A Dash of Scandal(9)

And she was daring, too. Yes, uncommonly bold to remain in his presence and talk to him so long when it was obvious she was a young lady of quality. Most of the gentlewomen of the ton would never have spoken to him without benefit of proper introduction for fear of their reputations being ruined beyond repair. She had no such compunction. That was a very good indication she had no idea who he was.

Some young ladies tried to gain his attention by fluttering their lashes or fans, dropping their handkerchiefs or talking in a voice so soft and low he could hardly hear them. But this enchanting lady was so confident in herself that she was willing not only to talk to him but to challenge him with her wit. He felt certain she wasn’t in any way trying to gain his attention, but that is exactly what she had done.

Chandler knew she liked his looks by her bold appraisal of him before she’d been confident enough to tell him she thought he was handsome. She had sent heat flashing through him like no other woman had. He could tell by her approving expression when her gaze skimmed his face that she appreciated his features. Chandler smiled to himself, remembering how it had pleased him and astonished him at the same time. Who was she? And was she the kind of lady he had been looking for to share his life?

Chandler shook his head, not ready for where his thoughts had taken him. It was way too soon to start asking himself questions like that about a lady he didn’t even know by name. He would admit there had been too many things to like about her, but that was as far as he wanted to go with that idea.

After they had parted, he noticed her more than once during the remainder of the evening. She appeared poised and self-assured when she talked with people but not forward. He wasn’t sure he wanted to admit even to himself that he’d actually been watching her.

Now here he was sitting at White’s, waiting for his friend and thinking about her when he should have been concentrating on the damned thief who had stolen the raven. The solid gold bird had come from the tomb of an Egyptian pharaoh and had been a part of the house since the Dunraven estate was built, close to one hundred years ago. He refused to be known throughout all time as the earl who had lost the most precious family heirloom.

Chandler swirled the brandy in the glass and forced himself to shake thoughts of the young lady who had caught his attention so effortlessly during the evening—for now. He would see her again. If she didn’t see to it they were introduced in the next night or two, he would. He would find out who she was. He’d make sure of that.

He leaned his head back and relaxed in his comfortable high-backed chair. The sounds of the club surrounded him—muted conversations, loud laughter, and the clank of heavy glass hitting wooden tabletops. He listened to the noise for a moment before he shut it out and let his mind drift back to the events in his life that had led to the theft of the raven.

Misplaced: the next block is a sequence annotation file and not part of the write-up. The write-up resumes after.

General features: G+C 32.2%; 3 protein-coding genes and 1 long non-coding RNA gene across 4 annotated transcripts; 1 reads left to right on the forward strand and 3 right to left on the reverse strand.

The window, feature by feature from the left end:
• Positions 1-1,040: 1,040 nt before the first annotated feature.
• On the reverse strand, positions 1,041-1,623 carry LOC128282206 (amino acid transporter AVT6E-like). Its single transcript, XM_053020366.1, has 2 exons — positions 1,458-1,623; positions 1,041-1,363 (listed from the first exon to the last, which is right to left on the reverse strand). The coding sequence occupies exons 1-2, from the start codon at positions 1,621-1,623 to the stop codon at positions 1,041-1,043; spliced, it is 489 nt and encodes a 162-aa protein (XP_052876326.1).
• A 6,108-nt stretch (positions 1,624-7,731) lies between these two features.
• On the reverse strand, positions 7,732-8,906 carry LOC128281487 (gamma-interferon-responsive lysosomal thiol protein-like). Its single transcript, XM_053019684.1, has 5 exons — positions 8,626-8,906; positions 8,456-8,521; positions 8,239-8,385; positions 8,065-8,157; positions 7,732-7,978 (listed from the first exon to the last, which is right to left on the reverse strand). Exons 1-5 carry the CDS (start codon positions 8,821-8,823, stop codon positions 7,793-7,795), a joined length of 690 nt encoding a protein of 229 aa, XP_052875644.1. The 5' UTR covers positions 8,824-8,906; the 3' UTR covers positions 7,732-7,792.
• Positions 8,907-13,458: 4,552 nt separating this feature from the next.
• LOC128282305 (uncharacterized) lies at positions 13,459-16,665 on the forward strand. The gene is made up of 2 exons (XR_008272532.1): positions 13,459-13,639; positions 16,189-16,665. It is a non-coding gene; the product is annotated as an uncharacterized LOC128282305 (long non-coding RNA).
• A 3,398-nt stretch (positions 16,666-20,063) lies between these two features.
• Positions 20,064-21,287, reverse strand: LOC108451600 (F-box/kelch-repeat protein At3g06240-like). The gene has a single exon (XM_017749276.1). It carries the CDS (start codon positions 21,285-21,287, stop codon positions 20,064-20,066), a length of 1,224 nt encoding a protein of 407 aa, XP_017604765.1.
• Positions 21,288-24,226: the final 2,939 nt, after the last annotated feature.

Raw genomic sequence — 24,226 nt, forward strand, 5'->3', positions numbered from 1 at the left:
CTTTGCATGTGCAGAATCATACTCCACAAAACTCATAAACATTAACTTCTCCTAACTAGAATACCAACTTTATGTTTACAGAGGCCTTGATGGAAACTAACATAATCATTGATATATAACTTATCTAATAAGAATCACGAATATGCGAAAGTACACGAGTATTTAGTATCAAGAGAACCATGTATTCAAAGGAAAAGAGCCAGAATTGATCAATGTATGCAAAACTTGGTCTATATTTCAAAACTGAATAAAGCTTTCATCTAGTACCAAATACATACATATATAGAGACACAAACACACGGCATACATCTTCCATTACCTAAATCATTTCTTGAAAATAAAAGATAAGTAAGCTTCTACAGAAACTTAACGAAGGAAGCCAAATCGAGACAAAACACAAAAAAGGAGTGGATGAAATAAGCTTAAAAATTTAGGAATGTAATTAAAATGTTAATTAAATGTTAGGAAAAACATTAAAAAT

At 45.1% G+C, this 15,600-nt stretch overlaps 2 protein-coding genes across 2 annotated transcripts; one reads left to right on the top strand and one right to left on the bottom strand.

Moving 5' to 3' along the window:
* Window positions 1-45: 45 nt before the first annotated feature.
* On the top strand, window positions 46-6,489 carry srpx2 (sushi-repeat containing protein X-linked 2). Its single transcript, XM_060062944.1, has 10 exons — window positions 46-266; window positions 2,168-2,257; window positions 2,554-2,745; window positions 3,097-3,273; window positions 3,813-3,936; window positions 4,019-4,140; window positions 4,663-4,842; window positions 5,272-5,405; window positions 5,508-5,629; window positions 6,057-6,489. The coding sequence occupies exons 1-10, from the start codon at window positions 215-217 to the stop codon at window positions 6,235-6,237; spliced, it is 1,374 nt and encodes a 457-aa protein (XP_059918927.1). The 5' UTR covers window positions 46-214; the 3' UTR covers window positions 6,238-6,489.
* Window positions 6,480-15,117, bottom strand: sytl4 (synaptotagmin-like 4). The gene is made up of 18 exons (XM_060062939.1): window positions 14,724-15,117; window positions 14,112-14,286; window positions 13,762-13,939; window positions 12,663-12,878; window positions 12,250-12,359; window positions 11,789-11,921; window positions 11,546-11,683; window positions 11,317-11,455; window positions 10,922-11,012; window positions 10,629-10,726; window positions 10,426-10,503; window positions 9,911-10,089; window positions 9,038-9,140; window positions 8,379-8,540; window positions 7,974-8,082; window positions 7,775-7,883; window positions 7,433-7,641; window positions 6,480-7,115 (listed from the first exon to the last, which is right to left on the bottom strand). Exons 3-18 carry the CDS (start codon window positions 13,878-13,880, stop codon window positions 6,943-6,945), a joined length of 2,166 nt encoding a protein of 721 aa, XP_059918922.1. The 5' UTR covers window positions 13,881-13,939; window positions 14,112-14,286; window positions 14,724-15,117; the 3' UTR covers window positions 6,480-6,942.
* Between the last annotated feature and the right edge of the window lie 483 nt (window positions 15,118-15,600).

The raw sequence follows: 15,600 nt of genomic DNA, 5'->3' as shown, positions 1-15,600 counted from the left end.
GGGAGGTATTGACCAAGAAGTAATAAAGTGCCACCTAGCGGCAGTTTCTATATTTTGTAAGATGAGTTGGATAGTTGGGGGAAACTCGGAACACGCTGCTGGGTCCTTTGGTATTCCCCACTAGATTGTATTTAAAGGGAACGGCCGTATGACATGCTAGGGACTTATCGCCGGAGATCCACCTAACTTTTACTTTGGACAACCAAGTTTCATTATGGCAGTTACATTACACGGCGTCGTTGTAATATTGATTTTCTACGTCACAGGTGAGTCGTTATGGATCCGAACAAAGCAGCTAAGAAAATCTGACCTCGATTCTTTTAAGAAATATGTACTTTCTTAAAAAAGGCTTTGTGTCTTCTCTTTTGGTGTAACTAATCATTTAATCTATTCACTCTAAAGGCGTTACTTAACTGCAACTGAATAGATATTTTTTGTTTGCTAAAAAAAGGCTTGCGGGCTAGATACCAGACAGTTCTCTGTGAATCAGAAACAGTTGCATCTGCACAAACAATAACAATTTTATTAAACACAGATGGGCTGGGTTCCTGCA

Chandler had inherited the title earl of Dunraven at age fifteen. As head of his family, he took his position seriously and finished his education at the top of his class. He quickly became a good steward of the vast holdings his father had left him and had added to his wealth each year.

Over his mother’s strident objections he decided to see his three younger sisters properly married before he considered marriage for himself. He contented himself with enjoying his ever-changing mistresses.

After his youngest sister had married, his mother told him he could wait no longer. He must marry and produce an heir to ensure the title. Since that time, Chandler had resisted all her attempts to marry him off to a suitable young lady.

Chandler found that his first complete year without a sister to escort to ton parties and to Almack’s was like sprouting the wings of an eagle. With his two good friends from Oxford, John Wickenham-Thickenham-Fines and Andrew Terwillger, he drank too much, gambled too often on cards and horses, and dallied regularly with more than one mistress at a time.

That he was a constant feature in the gossip columns irritated him. Most of the information written about him and the other two members of the Terrible Threesome, as the tittle-tattle liked to refer to Chandler and his friends, was untrue. Chandler had never bothered to dispute any of the absurd claims until about a year ago when he was very nearly brought to dueling over a story published in one of the columns.

There was nothing he would like better than to know the identity of the person who spied on unsuspecting people and wrote those wretched things.

He couldn’t deny the debauchery of his late youth and his enjoyment of it, free from responsibilities, but recently his carefree lifestyle had lost its appeal. He had slowly, confidently let go of his wild days.

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